California’s state engineers’ union said Monday that it has reached a tentative labor agreement with Gov. Jerry Brown that includes pay raises, although it declined to detail concessions it made on the administration’s signature issue – retiree health benefits.
The three-year deal with Professional Engineers in California Government, or PECG, is retroactive to July 2, 2015, said Bruce Blanning, the union’s executive director, and gives its 13,000 members a 5 percent raise in July 2016 with a 2 percent raise one year later. The deal expires June 30, 2018.
“We wound up with a contract that we certainly would have liked to have more; that’s the nature of bargaining, Blanning said, “but this is a contract that seemed reasonable for our members.”
The agreement also requires that employees contribute to their retiree health benefits with an employer match, Blanning said, but it defers those payments until mid-2017 and would be a consideration when contract talks resume in the spring of that same year.
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Blanning wouldn’t disclose specifics about the retiree-benefits contribution terms Monday afternoon because, he said, the union wanted to communicate those details with its members directly on Tuesday instead of through media reports.
A spokesman for the Department of Human Resources, which bargains on behalf of the governor, declined to comment on the engineers’ agreement.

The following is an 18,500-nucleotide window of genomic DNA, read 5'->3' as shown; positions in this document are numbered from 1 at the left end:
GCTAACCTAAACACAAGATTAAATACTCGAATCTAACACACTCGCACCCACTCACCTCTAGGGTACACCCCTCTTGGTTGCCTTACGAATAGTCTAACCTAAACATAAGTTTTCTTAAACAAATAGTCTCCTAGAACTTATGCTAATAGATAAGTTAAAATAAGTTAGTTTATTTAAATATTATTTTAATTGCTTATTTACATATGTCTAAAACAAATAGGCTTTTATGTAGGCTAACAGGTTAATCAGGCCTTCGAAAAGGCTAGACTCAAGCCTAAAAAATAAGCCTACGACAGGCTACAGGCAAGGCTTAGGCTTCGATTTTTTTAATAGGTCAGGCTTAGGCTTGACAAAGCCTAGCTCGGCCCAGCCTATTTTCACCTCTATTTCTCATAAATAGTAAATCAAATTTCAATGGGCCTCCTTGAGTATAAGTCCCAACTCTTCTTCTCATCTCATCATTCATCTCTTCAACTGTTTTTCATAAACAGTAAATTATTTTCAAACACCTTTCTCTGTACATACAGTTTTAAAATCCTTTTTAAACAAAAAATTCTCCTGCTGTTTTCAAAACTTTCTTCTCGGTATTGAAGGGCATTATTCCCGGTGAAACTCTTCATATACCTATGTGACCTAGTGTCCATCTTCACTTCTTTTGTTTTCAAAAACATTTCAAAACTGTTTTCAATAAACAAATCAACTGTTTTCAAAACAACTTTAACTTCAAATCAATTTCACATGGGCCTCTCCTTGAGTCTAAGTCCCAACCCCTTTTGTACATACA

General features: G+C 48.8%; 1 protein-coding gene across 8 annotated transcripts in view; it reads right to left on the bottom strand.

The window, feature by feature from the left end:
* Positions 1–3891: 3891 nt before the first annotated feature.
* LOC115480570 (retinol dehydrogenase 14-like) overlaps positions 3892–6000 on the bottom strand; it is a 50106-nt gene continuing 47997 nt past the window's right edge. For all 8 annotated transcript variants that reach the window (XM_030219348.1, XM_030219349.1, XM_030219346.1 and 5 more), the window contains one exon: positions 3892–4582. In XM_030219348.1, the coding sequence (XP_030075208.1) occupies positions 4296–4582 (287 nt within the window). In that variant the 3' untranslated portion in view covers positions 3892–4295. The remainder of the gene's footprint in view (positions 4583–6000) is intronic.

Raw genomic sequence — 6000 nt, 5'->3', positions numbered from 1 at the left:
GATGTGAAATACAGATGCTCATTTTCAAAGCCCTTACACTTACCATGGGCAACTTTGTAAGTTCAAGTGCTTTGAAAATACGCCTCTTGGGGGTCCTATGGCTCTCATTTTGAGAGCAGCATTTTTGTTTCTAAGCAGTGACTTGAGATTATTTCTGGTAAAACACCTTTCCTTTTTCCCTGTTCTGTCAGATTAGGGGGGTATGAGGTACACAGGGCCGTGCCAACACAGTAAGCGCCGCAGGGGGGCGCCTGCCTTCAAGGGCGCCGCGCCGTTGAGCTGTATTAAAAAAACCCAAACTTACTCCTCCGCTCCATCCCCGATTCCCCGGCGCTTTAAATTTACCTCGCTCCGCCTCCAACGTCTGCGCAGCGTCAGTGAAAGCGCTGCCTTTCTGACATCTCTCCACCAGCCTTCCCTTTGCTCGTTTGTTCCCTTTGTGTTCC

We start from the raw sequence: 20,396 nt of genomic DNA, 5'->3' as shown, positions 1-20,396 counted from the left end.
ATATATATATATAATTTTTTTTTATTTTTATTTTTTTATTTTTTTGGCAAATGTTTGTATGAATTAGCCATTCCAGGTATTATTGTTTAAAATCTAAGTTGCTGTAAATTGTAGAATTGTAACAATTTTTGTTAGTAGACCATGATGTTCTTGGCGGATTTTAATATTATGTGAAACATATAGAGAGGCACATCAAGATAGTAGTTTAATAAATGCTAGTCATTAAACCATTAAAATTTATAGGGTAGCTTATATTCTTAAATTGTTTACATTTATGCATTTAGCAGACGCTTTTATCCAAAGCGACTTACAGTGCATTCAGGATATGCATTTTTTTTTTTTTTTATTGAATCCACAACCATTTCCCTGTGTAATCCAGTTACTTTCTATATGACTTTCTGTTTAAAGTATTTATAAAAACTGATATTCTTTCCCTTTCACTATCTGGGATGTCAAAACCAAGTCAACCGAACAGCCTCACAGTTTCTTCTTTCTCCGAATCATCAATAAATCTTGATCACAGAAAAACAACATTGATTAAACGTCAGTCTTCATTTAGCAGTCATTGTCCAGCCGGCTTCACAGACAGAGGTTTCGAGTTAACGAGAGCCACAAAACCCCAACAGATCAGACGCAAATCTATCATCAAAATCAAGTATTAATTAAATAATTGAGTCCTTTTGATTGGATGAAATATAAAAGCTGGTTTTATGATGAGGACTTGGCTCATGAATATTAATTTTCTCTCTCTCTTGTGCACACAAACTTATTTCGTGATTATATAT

As a group, unionized state engineers are among the highest-paid employees in government, with regular annual pay averaging $94,147 for calendar 2014, according to state payroll data.
PECG is the first union to reach an agreement among four groups working under the terms of contracts that expired earlier this summer. Negotiators representing craft and maintenance employees, prison officers and scientists all face a Sept. 11 deadline to reach terms. After that, the Legislature will be in recess and unable to vote on any agreements until January. Unions without deals in the next few days will have to continue working under the terms of their expired contracts until next year.
In theory, the engineers’ tentative contract doesn’t affect the other unions because they bargain separately. In practice, however, agreements reached earlier tend to establish limits for subsequent contracts. Some agreements contain “most-favored nation” clauses that allow a union to reopen talks if a later contract with another group is more generous.
The engineers’ contract, however, does not contain such a clause.